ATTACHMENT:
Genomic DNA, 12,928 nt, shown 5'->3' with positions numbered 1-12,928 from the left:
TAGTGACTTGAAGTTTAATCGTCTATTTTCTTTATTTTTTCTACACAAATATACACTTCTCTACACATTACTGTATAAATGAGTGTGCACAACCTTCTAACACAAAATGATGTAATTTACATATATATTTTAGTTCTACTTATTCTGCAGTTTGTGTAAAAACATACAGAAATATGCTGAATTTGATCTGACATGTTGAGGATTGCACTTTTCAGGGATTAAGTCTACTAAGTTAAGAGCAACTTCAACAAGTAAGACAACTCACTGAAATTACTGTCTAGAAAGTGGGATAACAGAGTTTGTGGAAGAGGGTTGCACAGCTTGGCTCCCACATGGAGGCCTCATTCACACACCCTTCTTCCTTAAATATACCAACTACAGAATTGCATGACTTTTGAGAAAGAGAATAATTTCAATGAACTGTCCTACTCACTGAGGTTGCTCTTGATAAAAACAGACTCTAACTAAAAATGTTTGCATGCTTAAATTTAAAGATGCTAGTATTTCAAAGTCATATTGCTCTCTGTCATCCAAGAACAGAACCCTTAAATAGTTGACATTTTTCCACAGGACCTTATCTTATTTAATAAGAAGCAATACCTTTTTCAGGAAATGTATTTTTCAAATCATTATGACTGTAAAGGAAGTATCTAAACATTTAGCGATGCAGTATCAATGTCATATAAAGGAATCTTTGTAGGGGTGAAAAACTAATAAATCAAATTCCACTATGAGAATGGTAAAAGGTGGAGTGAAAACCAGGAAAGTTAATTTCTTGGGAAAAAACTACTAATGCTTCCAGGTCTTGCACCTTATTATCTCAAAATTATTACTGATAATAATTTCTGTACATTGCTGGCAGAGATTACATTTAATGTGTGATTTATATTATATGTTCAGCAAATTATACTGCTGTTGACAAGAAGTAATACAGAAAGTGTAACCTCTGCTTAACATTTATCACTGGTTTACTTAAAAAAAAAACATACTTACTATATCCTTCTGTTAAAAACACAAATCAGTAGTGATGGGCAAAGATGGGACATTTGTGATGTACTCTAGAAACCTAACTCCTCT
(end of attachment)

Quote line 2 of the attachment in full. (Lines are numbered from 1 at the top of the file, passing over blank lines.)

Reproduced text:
TAGTGACTTGAAGTTTAATCGTCTATTTTCTTTATTTTTTCTACACAAATATACACTTCTCTACACATTACTGTATAAATGAGTGTGCACAACCTTCTAACACAAAATGATGTAATTTACATATATATTTTAGTTCTACTTATTCTGCAGTTTGTGTAAAAACATACAGAAATATGCTGAATTTGATCTGACATGTTGAGGATTGCACTTTTCAGGGATTAAGTCTACTAAGTTAAGAGCAACTTCAACAAGTAAGACAACTCACTGAAATTACTGTCTAGAAAGTGGGATAACAGAGTTTGTGGAAGAGGGTTGCACAGCTTGGCTCCCACATGGAGGCCTCATTCACACACCCTTCTTCCTTAAATATACCAACTACAGAATTGCATGACTTTTGAGAAAGAGAATAATTTCAATGAACTGTCCTACTCACTGAGGTTGCTCTTGATAAAAACAGACTCTAACTAAAAATGTTTGCATGCTTAAATTTAAAGATGCTAGTATTTCAAAGTCATATTGCTCTCTGTCATCCAAGAACAGAACCCTTAAATAGTTGACATTTTTCCACAGGACCTTATCTTATTTAATAAGAAGCAATACCTTTTTCAGGAAATGTATTTTTCAAATCATTATGACTGTAAAGGAAGTATCTAAACATTTAGCGATGCAGTATCAATGTCATATAAAGGAATCTTTGTAGGGGTGAAAAACTAATAAATCAAATTCCACTATGAGAATGGTAAAAGGTGGAGTGAAAACCAGGAAAGTTAATTTCTTGGGAAAAAACTACTAATGCTTCCAGGTCTTGCACCTTATTATCTCAAAATTATTACTGATAATAATTTCTGTACATTGCTGGCAGAGATTACATTTAATGTGTGATTTATATTATATGTTCAGCAAATTATACTGCTGTTGACAAGAAGTAATACAGAAAGTGTAACCTCTGCTTAACATTTATCACTGGTTTACTTAAAAAAAAAACATACTTACTATATCCTTCTGTTAAAAACACAAATCAGTAGTGATGGGCAAAGATGGGACATTTGTGATGTACTCTAGAAACCTAACTCCTCT